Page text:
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Basic Symbolic Logic

# Basic Symbolic Logic

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Basic Symbolic Logic
Text forLogic 2003A: Symbolic Logic I
Kent A. PeacockDepartment of Philosophy,University of Lethbridge.August 27, 2007

2005, 2006, 2007 Kent A. Peacock

Preface
The purpose of this text is to provide a correct but ﬂexible command of symbolic logic up to
but not including
the point at which one can begin to study metalogic (the “logic of logic”).As such, it covers most of the material usually covered in a typical second-year universitycourse on symbolic logic, including such time-honoured topics as truth tables, truth trees,and natural deduction for propositional and ﬁrst-order predicate logic (without and withidentity). A working command of these techniques is simply assumed in the the literatureon analytic philosophy, mathematical logic, foundations of mathematics, computer science,and much of physical science.A concluding chapter introduces the reader brieﬂy and qualitatively to some of the richesthat lie beyond, including modal and deviant logics, G¨odel, Turing, artiﬁcial intelligence,and quantum computing. Not everyone will wish to explore such advanced topics in detail,but every student of philosophy and logic should be aware that such things exist, and haveat least a passing acquaintance with them.The aim of this text is not to present a rigorous development of propositional andpredicate logic from the simplest and most general ﬁrst principles available, but to oﬀer aworkaday (but of course valid!) system of logic that will be as
useful
as possible, both forbeginning logicians who may later wish to go on to a more foundational treatment, and alsothose many others who are interested in logic more as a tool than for its own sake.One might naturally ask why the world needs to be blessed with yet another logic text,when there are so many excellent texts on the market now. Like almost everyone whohas taught logic, I could not avoid reconstructing it in my own way. I ended up with anapproach that I believe is a useful complement to other methods of teaching this sort of logic. And there is room for new approaches, for the fact remains that elementary logic,unlike certain parts of elementary mathematics, is still a developing subject. I modestlybelieve that the approach I present here has an advantage over many other texts at a similarlevel because of its emphasis on ﬂexibility and ease of use.The choice of topics in this text was designed in particular to meet the needs of thesecond-year symbolic logic course at the University of Lethbridge. We have a ﬁrst yearcourse that is mostly informal logic and critical thinking (with a smattering of “baby”deductive logic), a second-year course called Symbolic Logic I, that introduces the formalmethods of classical two-valued Boolean logic (primarily propositional and predicate calcu-lus)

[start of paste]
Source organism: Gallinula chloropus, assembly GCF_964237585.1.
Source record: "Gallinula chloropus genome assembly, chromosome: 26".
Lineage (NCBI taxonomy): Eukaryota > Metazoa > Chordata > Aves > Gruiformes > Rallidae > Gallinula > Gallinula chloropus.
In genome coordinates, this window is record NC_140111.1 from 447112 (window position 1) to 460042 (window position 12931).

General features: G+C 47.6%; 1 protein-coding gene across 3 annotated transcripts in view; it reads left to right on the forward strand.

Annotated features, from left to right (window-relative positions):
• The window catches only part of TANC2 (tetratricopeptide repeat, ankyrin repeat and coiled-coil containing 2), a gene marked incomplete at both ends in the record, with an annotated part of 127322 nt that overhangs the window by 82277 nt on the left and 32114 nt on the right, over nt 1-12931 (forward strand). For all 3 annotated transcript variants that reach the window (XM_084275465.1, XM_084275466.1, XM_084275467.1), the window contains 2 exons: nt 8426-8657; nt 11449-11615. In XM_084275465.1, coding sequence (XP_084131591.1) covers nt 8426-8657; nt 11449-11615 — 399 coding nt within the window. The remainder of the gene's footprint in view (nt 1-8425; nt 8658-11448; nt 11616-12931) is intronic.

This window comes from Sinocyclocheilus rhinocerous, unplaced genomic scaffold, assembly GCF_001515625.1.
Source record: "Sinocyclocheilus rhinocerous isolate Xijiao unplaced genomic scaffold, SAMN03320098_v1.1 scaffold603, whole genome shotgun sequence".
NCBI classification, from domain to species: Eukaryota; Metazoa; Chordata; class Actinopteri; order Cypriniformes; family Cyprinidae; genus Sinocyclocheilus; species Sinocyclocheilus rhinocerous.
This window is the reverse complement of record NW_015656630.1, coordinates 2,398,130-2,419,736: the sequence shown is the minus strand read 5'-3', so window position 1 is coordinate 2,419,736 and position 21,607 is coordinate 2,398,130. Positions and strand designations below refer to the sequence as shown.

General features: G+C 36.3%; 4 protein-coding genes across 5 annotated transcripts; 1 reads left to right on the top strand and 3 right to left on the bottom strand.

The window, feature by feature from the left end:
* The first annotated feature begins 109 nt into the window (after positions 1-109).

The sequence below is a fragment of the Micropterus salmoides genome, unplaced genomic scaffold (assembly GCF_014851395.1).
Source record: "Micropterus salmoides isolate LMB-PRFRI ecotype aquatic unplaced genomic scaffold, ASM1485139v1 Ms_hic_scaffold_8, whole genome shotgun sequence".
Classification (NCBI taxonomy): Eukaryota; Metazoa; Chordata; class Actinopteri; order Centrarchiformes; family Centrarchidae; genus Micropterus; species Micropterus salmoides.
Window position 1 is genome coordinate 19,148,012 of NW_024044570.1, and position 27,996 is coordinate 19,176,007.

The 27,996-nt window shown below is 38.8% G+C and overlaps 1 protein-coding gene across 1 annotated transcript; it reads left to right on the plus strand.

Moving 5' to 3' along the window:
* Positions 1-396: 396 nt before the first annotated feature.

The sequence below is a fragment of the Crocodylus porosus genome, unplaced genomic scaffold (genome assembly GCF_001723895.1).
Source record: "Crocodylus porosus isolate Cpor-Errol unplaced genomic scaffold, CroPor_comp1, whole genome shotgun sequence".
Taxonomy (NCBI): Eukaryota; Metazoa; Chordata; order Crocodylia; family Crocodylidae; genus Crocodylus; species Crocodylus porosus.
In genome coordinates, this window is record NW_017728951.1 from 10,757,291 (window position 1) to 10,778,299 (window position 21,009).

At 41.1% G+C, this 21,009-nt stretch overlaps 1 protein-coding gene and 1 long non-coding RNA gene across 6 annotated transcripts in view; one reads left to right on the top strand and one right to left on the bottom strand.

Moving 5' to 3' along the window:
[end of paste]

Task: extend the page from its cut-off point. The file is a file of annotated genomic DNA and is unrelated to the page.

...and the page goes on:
up to
the point at which one can begin to do metatheory, and then a third-year course,Symbolic Logic II, in which those who are so inclined can ﬁnally dip into metatheory.The tabular notation for natural deduction I used here is adapted with some simpliﬁ-cations from that used in superb but now largely out-dated texts by Mates and Lemmon[18, 17], supplemented with the highly eﬃcient truth tree techniques pioneered by Jeﬀreyiii